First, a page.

As our last mission in the Black Hills, we aimed to climb the highest peak in South Dakota (in fact, the highest peak between the Rocky Mountains and Europe!). At a staggering 7,244 feet, it might not seem like much to those who bag 14ers in Colorado, but from the top, you can gaze out into the plains of South Dakota, Wyoming, Nebraska and Montana.
To reach the summit, we took Trail No. 9 from the Sylvan Lake day-use area in Custer State Park. There are supplies there, if needed, though at only 7-miles round trip, the trail should not take you all day. No permit is required, but they do request that hikers register at the beginning of the Black Elk Wilderness. There is a small fee to gain entrance to the state park.
We set out early and soon overcame and passed the only other people on the trail. There is an abandoned fire lookout tower at the peak, and you are free to climb around and play in it. From the views, it feels as if you can see everything. The entire world is right there, sitting just at the horizon.
As the first to reach the top that day, we were lucky to find a dozing mountain goat, just waking up from its slumber in the basement of the lookout tower. He popped out looking a little dazed, and then a little annoyed that we had woken him up so early.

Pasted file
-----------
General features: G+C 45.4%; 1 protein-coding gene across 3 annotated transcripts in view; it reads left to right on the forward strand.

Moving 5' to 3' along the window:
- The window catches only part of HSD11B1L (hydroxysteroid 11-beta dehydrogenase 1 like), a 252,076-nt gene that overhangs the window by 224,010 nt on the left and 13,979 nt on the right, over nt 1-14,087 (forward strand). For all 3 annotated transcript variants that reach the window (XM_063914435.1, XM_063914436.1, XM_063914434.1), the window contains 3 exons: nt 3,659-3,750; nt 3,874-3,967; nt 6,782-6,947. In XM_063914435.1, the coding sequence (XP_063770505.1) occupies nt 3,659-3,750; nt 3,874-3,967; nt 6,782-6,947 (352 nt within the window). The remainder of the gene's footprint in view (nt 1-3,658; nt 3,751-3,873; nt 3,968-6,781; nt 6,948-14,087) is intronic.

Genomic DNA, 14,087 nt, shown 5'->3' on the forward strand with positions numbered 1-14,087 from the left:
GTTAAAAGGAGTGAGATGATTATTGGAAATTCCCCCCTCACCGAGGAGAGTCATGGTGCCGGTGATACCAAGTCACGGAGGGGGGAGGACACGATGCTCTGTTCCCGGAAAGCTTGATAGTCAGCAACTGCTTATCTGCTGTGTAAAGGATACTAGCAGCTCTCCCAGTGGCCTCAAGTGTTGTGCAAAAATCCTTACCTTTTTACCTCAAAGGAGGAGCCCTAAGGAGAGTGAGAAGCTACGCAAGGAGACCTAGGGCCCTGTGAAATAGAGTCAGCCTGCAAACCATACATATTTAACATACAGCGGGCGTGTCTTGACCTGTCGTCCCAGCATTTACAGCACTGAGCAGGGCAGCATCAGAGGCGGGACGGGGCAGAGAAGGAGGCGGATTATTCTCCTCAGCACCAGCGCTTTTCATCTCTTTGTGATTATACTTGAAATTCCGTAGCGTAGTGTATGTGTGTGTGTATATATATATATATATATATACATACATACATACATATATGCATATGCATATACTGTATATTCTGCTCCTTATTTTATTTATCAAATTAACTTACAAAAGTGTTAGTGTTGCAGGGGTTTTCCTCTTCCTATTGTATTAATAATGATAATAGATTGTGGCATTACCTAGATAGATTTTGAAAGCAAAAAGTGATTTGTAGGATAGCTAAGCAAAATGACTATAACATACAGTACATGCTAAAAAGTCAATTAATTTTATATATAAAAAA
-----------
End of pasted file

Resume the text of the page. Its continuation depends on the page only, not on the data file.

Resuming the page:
From the top, standing precariously on the tips of cliffs that drop down into empty black gulches, it’s easy to image why these hills lay virgin until as recently as 150 years ago. While the rest of the West was being tamed and tortured, the Black Hills sat aloof, above it all and dangerously imposing.
The vastness of the West from the summit also gives way to the same visions that quite possibly came to Black Elk as he sat upon the stones, alone, a wondrous survivor of both the Little Bighorn and Wounded Knee.
As Black Elk said: “I was standing on the highest mountain of them all, and round about beneath me was the whole hoop of the world. And while I stood there I saw more than I can tell and I understood more than I saw; for I was seeing in a sacred manner the shapes of all things in the spirit, and the shape of all shapes as they must live together like one being.” — Black Elk Speaks
We took time for a mid-morning snack, testing fate by eating right on the edge of eternity.
And as the rest of the world caught up to us on our secluded mountain, we packed up and headed out, in hopes of finding (successfully) a funky pub in downtown Custer.
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